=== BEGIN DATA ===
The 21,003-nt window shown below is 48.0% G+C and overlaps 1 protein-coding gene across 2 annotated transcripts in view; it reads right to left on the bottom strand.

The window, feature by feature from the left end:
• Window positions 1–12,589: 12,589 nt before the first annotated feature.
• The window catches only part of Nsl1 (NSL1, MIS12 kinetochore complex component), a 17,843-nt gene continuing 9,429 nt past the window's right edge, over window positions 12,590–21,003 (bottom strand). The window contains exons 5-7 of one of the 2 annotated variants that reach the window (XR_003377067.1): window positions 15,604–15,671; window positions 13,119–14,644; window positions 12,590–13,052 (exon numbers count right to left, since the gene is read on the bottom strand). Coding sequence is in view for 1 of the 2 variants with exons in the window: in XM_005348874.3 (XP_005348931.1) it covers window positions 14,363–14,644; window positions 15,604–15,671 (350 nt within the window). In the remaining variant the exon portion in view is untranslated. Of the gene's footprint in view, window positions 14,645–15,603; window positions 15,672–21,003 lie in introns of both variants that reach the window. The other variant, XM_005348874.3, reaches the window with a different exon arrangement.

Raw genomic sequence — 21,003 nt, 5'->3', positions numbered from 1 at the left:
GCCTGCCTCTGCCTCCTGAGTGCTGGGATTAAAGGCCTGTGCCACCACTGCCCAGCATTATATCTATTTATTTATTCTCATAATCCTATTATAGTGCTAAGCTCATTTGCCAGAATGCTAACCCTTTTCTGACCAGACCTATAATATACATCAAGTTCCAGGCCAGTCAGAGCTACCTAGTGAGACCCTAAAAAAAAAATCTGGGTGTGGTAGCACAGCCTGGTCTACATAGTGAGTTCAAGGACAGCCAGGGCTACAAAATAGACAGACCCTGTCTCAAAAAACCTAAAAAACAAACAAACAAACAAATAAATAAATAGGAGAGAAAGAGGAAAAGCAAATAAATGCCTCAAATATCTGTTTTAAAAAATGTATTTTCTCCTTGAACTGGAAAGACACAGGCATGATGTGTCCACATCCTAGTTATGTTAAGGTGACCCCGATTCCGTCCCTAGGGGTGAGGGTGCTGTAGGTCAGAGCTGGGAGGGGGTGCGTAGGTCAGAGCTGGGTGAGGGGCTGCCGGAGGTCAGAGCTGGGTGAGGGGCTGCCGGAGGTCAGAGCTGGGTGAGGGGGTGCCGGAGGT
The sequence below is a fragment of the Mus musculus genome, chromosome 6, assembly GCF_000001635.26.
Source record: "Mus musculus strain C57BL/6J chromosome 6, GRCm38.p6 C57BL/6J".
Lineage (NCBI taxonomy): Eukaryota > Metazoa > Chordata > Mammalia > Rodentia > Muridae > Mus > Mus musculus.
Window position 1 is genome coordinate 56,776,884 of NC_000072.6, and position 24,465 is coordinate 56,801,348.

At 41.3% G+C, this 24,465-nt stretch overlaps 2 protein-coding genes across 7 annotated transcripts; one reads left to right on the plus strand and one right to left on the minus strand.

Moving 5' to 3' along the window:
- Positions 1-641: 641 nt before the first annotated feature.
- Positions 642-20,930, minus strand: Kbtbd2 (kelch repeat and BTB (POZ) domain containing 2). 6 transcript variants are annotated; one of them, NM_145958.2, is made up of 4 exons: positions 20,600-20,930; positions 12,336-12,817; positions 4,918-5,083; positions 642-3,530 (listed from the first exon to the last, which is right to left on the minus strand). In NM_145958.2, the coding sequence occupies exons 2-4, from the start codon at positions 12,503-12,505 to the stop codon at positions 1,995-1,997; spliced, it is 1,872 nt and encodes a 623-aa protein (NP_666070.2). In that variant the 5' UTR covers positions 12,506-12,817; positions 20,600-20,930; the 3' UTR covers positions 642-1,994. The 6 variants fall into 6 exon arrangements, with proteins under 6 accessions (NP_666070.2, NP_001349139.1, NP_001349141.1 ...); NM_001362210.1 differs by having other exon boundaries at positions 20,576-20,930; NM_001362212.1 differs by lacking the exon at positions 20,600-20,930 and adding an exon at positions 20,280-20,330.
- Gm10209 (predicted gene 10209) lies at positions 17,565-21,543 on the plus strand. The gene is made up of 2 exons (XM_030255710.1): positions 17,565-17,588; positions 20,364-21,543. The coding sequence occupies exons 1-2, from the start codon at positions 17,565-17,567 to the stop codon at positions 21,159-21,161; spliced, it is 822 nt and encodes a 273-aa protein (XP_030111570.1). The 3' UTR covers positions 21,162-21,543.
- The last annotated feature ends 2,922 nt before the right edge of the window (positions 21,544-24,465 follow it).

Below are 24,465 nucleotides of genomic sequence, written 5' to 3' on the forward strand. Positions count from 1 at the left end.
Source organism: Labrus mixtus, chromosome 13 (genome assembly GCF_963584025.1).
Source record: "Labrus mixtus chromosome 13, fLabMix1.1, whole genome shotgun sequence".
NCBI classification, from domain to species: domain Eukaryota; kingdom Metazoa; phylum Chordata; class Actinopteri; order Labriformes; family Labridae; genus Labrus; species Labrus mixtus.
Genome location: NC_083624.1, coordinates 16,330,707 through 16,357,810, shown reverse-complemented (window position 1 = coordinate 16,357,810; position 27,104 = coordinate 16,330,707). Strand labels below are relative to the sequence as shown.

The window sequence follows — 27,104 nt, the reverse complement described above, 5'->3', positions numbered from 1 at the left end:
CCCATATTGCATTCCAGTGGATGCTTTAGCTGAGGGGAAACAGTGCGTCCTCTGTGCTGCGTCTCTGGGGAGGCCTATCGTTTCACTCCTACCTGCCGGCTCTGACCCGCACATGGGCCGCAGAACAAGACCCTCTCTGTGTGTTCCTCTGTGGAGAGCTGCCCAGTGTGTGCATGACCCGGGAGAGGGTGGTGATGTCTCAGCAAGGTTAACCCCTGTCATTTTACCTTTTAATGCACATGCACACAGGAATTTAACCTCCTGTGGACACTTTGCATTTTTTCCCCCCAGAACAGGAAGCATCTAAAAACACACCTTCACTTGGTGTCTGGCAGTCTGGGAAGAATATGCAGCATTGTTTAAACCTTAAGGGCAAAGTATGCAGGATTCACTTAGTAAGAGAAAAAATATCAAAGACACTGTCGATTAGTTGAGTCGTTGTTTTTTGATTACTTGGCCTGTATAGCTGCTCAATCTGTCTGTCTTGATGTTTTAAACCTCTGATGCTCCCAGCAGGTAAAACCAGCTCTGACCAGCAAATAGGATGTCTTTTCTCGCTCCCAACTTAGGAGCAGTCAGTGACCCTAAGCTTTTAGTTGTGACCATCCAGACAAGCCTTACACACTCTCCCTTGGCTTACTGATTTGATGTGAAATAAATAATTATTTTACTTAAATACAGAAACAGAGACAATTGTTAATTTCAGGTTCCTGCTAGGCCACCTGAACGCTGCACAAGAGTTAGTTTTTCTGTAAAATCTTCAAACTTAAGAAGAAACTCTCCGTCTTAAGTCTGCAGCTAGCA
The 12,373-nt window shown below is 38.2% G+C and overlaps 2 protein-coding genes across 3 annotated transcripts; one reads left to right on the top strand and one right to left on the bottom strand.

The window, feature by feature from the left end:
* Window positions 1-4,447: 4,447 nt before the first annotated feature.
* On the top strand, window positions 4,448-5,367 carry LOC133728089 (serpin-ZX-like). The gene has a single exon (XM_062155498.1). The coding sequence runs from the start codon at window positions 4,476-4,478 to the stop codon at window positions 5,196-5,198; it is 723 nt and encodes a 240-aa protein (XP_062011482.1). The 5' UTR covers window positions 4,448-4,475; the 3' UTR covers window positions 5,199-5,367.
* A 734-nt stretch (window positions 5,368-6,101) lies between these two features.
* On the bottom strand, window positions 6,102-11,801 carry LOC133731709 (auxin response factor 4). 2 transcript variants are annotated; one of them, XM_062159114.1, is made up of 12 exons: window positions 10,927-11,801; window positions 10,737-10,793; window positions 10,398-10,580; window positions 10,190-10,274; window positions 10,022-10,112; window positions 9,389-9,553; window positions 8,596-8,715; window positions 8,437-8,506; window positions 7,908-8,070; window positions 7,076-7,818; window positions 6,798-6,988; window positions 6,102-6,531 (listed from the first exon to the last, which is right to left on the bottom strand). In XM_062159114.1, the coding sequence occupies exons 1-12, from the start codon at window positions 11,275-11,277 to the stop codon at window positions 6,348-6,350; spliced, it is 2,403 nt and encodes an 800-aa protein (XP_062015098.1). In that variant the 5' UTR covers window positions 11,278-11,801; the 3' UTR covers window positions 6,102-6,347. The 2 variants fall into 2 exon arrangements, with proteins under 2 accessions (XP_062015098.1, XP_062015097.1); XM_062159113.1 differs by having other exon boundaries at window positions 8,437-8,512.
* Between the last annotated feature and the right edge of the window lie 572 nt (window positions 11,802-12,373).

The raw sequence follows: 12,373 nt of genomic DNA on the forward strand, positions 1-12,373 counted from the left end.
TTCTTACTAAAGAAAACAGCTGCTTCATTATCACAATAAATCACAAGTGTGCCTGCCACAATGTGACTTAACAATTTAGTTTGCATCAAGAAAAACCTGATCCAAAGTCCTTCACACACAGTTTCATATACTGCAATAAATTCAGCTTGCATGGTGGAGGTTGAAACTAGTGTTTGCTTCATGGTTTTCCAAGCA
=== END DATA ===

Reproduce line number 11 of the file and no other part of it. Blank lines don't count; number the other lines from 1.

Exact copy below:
At 41.3% G+C, this 24,465-nt stretch overlaps 2 protein-coding genes across 7 annotated transcripts; one reads left to right on the plus strand and one right to left on the minus strand.